With that in mind, two of my top priorities as Governor will be South Coast Rail and the “Knowledge Corridor” rail line. I applaud Governor Patrick for the progress his administration has made on South Coast Rail; the project has the potential to unlock millions in economic development in communities like Fall River and New Bedford, and give residents of the South Coast far easier access to greater Boston.

The “Knowledge Corridor” rail line, running from Connecticut to Vermont and passing through Massachusetts’ Pioneer Valley, will connect population centers along the Connecticut River, and will promote tourism and economic development in communities that need it desperately, including Springfield, Holyoke, and Northampton.

Question: Should Massachusetts take steps in response to climate change, and, if so, what steps would you recommend?

We must absolutely take immediate action to address the reality of climate change.  This is not simply an environmental challenge – it is critical to the health of our economy and the quality of life for every resident of Massachusetts.

Governor Patrick has been a pioneer, spearheading the passage of both the Global Warming Solutions Act and the Green Communities Act; I will be committed to ensuring that we meet our 2020 greenhouse emissions goals, and establishing interim benchmarks to make sure we are on track to hit our 2050 goal.

To do this, I will ensure that every home and business in Massachusetts undergoes a home energy audit in the next eight years. I will also push for zoning changes and incentives that promote smart-growth development, and I will double funding for the Massachusetts Clean Energy Center, to support our growing clean energy sector as it develops technologies that are more efficient and affordable.

And it’s not only about reducing greenhouse gas emissions, we must also preserve the natural resources that help absorb the impact of climate change; that is why I am committed to dedicating at least one percent of our state budget to environmental protection.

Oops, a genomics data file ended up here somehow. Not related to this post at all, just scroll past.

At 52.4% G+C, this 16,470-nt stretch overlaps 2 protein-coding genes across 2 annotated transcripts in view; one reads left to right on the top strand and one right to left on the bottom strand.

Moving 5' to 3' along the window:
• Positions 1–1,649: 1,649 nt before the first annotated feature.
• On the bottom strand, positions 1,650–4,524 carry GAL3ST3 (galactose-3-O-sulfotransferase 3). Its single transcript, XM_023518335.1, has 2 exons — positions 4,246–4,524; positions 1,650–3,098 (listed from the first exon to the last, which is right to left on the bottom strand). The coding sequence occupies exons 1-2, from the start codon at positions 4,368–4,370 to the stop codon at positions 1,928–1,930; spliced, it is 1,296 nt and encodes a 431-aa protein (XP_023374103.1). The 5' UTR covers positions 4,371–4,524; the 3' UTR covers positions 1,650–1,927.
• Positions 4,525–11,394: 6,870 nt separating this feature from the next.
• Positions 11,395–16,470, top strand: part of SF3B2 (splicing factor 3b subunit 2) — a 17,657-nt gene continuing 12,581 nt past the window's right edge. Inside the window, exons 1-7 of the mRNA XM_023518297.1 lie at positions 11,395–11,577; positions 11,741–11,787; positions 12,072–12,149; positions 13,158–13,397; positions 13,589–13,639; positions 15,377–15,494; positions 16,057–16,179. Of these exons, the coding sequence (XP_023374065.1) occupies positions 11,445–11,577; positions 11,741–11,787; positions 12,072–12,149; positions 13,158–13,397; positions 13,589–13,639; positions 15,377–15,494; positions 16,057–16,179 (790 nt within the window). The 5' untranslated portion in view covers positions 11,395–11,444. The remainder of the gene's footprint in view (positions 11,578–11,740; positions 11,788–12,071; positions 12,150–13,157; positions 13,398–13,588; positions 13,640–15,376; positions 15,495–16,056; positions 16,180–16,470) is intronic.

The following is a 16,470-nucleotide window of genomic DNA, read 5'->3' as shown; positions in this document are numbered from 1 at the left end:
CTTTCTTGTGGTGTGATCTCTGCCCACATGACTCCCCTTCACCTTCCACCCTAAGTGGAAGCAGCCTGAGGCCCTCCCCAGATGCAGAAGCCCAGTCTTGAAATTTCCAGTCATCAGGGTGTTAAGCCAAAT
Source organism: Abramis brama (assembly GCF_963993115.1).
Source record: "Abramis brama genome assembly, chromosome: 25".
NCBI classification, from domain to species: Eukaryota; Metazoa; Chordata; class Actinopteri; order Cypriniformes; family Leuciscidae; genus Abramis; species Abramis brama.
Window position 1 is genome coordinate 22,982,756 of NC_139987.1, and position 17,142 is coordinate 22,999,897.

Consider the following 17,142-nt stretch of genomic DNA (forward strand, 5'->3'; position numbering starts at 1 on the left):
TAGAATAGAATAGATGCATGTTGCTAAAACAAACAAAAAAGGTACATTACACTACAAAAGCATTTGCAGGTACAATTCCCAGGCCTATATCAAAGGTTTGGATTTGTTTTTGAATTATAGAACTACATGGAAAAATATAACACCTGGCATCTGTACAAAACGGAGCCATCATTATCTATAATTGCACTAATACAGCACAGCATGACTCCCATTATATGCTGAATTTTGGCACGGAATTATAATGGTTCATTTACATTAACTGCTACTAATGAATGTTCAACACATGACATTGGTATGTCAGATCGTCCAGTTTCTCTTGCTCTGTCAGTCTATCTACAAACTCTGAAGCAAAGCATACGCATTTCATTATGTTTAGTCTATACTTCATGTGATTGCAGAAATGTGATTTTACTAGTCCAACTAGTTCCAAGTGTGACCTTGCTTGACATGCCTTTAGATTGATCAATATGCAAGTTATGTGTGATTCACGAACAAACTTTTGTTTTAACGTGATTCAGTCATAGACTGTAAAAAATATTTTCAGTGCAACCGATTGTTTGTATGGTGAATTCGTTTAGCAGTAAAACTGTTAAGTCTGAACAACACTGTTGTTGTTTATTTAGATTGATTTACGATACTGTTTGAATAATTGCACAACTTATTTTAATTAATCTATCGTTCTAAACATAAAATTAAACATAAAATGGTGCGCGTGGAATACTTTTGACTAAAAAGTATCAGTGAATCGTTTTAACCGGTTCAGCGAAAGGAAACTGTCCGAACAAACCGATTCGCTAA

Question: Within the framework of the Affordable Care Act, how would you improve health care in Massachusetts?

Massachusetts has established itself as an international leader in health care quality and access. Our challenge now is maintaining this level of quality and access while controlling rising costs that are placing an enormous burden on working families, an effort my office has led the way on.

Another issue that has been on our minds recently is ensuring women’s continued access to affordable reproductive health care. That is why I fought so hard to preserve Massachusetts’ buffer zone, and have continued the fight even after the Supreme Court’s recent ruling. And I believe it is wrong that corporations be allowed to deny their workers contraceptive coverage; we cannot wait for the federal government, we must act now to close this crucial gap.

More generally, a challenge that is personal for me, we need to do a better job empowering individuals struggling with mental illness and/or substance abuse. I have called for implementing strategies to reduce the stigma around behavioral health disorders, including expanding peer mentoring for students and veterans. I also believe we need to increase funding and reimbursements for community-based services that enable people to receive critical care while remaining close to their families, jobs, and other social supports.